Unit 5 Chapter 9 Lesson 1 Feudal Europe

Chapter 9 describes feudalism in Europe and compares it with Japan’s feudal system. 

Chapter 9 Lesson 1- The development of Feudalism

Introduction to Feudalism

It is very important to understand what the term Feudalism means. A simple definition of Feudalism is that it is a political and social system based on agreements between lords and vassals.  It is a type of government that led to the development of Kings and kingdoms.  In the next two chapters, you will read about what it was like to live in the Medieval period that ushered in Feudalism.  Try to memorize the chart below to help you understand how this system worked.

Image result for feudalism 

Medieval Europe

Often when people think about Medieval Europe they think about the castles that were built in this time period.  Castles were designed to protect the inhabitants from attack from outsiders.  They were often built of large stones and were almost immune to attack.  They were built using the surrounding geography to help in its defense.  For instance, it would often be built on top of a hill to make it difficult  for attackers to reach the castle.  Castles evolved from large stone fortresses to magnificent works of art.  Take a look at just a few samples.  Click on the castle to get more information.

Criccieth Castle

Montegualandro Castle near Cortona, Tuscany, goes back as early as 800, and is a classified heritage site. You can boast about the fact you have your own helicopter landing ground – though you might want to keep a bit quieter about the fact your house also has a prison.

Montegulandro Castle near Cortona, Tuscany

Castle Muiderslot

Attacking a Castle

By the 12th century, more elaborate and impregnable castles were being constructed. Each of these stone castles was surrounded by a moat. A drawbridge led to a heavy oak- and-iron gate in the outer wall, which was surrounded by towers at intervals. Beyond the outer wall was an inner wall, which enclosed the household servants’ quarters, kitchen, chapel, stables, guest rooms, barracks, and workshops. Even livestock could be found in this area. A third wall enclosed a fortified structure known as a keep. This building was the last line of defense. In times of peace, this was where the lord and his family lived. It was also where the castle inhabitants fled when the security of the castle had been breached.

Attacking Castles Animal hides protected mobile siege towers against fire. Openings in the hides allowed archers to keep the castle defenders distracted while troops made their way up to the drawbridges on top of the towers. Once a tower was in position, the attackers could rush onto the castle ramparts. Meanwhile, missiles hurled from a trebuchet could seriously damage a castle’s structure. In addition, they caused fear and panic among castle inhabitants. That is why some castles had a large area between the outer wall and the inner wall, in which the projectiles could land harmlessly.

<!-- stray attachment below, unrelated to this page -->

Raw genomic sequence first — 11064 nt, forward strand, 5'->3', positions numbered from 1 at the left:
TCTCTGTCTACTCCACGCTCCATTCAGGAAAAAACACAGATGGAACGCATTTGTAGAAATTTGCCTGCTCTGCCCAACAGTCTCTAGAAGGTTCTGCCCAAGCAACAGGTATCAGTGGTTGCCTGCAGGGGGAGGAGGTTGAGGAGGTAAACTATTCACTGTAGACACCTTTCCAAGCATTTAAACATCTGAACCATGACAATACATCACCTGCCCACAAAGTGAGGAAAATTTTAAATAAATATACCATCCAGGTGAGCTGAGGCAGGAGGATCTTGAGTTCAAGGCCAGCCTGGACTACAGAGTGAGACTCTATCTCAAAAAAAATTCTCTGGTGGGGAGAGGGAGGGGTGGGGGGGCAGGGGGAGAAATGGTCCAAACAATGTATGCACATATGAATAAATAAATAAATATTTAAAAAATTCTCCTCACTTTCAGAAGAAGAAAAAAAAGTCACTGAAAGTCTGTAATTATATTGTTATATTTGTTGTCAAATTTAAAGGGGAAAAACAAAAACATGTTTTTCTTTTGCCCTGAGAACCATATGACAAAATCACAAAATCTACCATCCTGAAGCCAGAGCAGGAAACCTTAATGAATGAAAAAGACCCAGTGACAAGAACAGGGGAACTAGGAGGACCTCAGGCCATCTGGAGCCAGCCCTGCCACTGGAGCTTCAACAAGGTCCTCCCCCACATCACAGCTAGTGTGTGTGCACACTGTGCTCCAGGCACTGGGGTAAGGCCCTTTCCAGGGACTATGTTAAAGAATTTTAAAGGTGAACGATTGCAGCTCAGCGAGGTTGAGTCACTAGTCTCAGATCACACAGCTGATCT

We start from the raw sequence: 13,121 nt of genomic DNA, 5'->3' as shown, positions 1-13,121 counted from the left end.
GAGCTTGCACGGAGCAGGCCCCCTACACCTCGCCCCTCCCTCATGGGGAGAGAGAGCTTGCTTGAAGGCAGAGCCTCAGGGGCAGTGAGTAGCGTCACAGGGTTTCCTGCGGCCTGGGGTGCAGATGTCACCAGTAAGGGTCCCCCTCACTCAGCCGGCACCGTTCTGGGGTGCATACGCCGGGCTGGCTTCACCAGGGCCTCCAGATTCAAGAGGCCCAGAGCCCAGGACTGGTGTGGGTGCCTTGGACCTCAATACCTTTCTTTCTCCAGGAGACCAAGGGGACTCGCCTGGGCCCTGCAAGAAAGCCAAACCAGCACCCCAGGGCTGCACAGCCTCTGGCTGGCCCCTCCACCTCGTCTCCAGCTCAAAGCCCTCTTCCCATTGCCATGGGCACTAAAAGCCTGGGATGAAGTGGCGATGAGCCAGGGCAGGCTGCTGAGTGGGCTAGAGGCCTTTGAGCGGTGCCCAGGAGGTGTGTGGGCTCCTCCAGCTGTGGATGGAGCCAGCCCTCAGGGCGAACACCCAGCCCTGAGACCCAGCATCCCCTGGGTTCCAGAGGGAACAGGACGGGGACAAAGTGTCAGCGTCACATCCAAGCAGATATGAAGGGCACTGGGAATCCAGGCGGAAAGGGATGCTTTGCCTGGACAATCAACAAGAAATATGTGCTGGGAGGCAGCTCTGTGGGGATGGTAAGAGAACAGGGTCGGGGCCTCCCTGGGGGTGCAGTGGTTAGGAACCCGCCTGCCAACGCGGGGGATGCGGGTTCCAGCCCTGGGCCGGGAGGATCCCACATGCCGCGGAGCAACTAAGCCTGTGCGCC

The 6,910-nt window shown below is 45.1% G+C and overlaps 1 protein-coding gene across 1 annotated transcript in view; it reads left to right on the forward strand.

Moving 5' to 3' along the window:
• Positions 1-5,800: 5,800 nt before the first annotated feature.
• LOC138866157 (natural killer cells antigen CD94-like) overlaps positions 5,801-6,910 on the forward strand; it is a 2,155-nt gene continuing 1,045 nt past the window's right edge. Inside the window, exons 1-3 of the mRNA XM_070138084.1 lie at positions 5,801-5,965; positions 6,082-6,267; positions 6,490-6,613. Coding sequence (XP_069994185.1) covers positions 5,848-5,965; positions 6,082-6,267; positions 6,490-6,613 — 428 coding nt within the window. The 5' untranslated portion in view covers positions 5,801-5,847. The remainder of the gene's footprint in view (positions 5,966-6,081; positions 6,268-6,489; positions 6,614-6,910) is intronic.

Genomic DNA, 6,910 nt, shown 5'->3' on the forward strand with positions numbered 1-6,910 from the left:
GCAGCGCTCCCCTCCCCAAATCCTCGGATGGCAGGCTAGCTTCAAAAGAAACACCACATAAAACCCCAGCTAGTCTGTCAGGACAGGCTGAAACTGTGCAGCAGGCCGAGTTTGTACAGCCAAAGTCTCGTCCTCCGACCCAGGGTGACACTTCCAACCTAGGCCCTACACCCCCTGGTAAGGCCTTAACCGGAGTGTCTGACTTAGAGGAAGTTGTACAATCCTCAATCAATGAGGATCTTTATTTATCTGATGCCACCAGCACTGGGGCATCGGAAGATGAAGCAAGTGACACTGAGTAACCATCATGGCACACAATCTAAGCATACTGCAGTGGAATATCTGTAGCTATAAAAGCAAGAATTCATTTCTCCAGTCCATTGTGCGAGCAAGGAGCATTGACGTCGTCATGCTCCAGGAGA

The Journey to Knighthood

The Journey to Knighthood The first step to knighthood was becoming a page. A page served in another lord’s household. He was educated there and ran simple errands. He also learned to ride and use a sword. At about the age of 13, he became a squire. He polished his skills with the lance, sword, and shield and learned about a Knights’ responsibilities. Most squires were ready to become knights between the ages of 18 and 21. The ceremony of becoming a knight varied. In one instance, the squire fasted, cleansed himself well, confessed his sins, and prayed all night in the chapel. The next day he dressed in white and entered the chapel with his sword around his neck. The sword was blessed by the priest. The squire’s lord then quizzed him about his reasons for becoming a knight. If the squire’s responses were acceptable, the lord then tapped him on the shoulder three times and declared him a knight.Image result for boy becomes a squire

 As you will learn in this chapter, knights were skilled warriors who fought for and protected the powerful landowners who ruled much of Europe during the Middle Ages. Knights began their training early in life. During their mid-teens, they served as squires. Squires acted as aides to knights. They also learned how to use many different weapons and how to handle a horse during combat. After about five years of service, a squire became a knight. This event took place during a special ceremony, often in a church. Image result for becoming a knight

The teenage boy sits in a chapel, and he can hardly contain his excitement. In a few hours, his days as a squire will end. He is about to become a knight. Soon his family and friends will arrive. They will all watch as the knight this boy has served for years lays his sword on the boy’s shoulder and declares him ready for knighthood.

As he waits for the ceremony to begin, he considers everything he has been through to get here. He learned to follow a code of conduct that required knights to show loyalty to the nobles they served and to protect the weaker members of society.

During his years as a squire he also trained long and hard to use a sword and ride a horse. His knight, Sir Robert, recently let him join him on one of his missions. The two of them set out to capture several bandits that had been terrorizing the area.

As the boy rode through thick forestland, the bandits suddenly attacked. The squire’s horse reared up on its hind legs. He fought hard to control the animal. Sir Robert swiftly swung his sword. One bandit fell to the ground and then another. However, a third bandit rushed Sir Robert and raised his sword to strike. The boy regained control of his horse and rammed the attacking bandit. The bandit fell to the ground and ran off.

After this episode, the boy truly felt ready to become a knight. But as the moment approaches, he is feeling more and more nervous. He knows there will be many more battles and challenges ahead. Will he be up to facing them? Image result for knights

At about the age of , a boy became a squire. Most squires were ready to become between the ages of 18 and 21.

Terms and Names